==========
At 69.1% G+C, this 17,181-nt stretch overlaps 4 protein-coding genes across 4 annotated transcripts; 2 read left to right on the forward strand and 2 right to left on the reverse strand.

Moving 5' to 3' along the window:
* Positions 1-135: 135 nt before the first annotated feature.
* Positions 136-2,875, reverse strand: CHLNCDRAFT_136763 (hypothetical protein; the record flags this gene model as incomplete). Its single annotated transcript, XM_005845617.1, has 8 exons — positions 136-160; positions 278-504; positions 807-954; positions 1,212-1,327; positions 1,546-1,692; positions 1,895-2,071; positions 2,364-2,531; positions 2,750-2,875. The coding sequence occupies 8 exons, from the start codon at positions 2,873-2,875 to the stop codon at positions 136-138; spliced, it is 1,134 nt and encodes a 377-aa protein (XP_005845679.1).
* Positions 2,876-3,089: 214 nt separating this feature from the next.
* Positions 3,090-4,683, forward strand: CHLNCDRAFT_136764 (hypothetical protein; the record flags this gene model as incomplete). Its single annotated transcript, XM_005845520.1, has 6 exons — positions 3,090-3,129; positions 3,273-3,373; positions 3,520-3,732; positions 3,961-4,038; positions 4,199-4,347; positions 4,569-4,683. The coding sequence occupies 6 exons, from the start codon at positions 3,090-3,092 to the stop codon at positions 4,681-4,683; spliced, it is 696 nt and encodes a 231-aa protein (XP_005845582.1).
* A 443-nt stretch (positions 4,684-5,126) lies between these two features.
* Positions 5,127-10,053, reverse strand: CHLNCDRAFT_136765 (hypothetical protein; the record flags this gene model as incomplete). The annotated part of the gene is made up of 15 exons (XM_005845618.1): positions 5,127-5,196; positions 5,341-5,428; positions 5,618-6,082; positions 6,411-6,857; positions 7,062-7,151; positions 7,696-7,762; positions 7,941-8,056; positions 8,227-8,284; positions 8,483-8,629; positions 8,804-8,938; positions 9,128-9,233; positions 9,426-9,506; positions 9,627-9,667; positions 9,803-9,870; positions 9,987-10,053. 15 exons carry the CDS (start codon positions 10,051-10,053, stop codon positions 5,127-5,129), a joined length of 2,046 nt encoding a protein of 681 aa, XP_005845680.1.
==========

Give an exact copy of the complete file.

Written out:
At 69.1% G+C, this 17,181-nt stretch overlaps 4 protein-coding genes across 4 annotated transcripts; 2 read left to right on the forward strand and 2 right to left on the reverse strand.

Moving 5' to 3' along the window:
* Positions 1-135: 135 nt before the first annotated feature.
* Positions 136-2,875, reverse strand: CHLNCDRAFT_136763 (hypothetical protein; the record flags this gene model as incomplete). Its single annotated transcript, XM_005845617.1, has 8 exons — positions 136-160; positions 278-504; positions 807-954; positions 1,212-1,327; positions 1,546-1,692; positions 1,895-2,071; positions 2,364-2,531; positions 2,750-2,875. The coding sequence occupies 8 exons, from the start codon at positions 2,873-2,875 to the stop codon at positions 136-138; spliced, it is 1,134 nt and encodes a 377-aa protein (XP_005845679.1).
* Positions 2,876-3,089: 214 nt separating this feature from the next.
* Positions 3,090-4,683, forward strand: CHLNCDRAFT_136764 (hypothetical protein; the record flags this gene model as incomplete). Its single annotated transcript, XM_005845520.1, has 6 exons — positions 3,090-3,129; positions 3,273-3,373; positions 3,520-3,732; positions 3,961-4,038; positions 4,199-4,347; positions 4,569-4,683. The coding sequence occupies 6 exons, from the start codon at positions 3,090-3,092 to the stop codon at positions 4,681-4,683; spliced, it is 696 nt and encodes a 231-aa protein (XP_005845582.1).
* A 443-nt stretch (positions 4,684-5,126) lies between these two features.
* Positions 5,127-10,053, reverse strand: CHLNCDRAFT_136765 (hypothetical protein; the record flags this gene model as incomplete). The annotated part of the gene is made up of 15 exons (XM_005845618.1): positions 5,127-5,196; positions 5,341-5,428; positions 5,618-6,082; positions 6,411-6,857; positions 7,062-7,151; positions 7,696-7,762; positions 7,941-8,056; positions 8,227-8,284; positions 8,483-8,629; positions 8,804-8,938; positions 9,128-9,233; positions 9,426-9,506; positions 9,627-9,667; positions 9,803-9,870; positions 9,987-10,053. 15 exons carry the CDS (start codon positions 10,051-10,053, stop codon positions 5,127-5,129), a joined length of 2,046 nt encoding a protein of 681 aa, XP_005845680.1.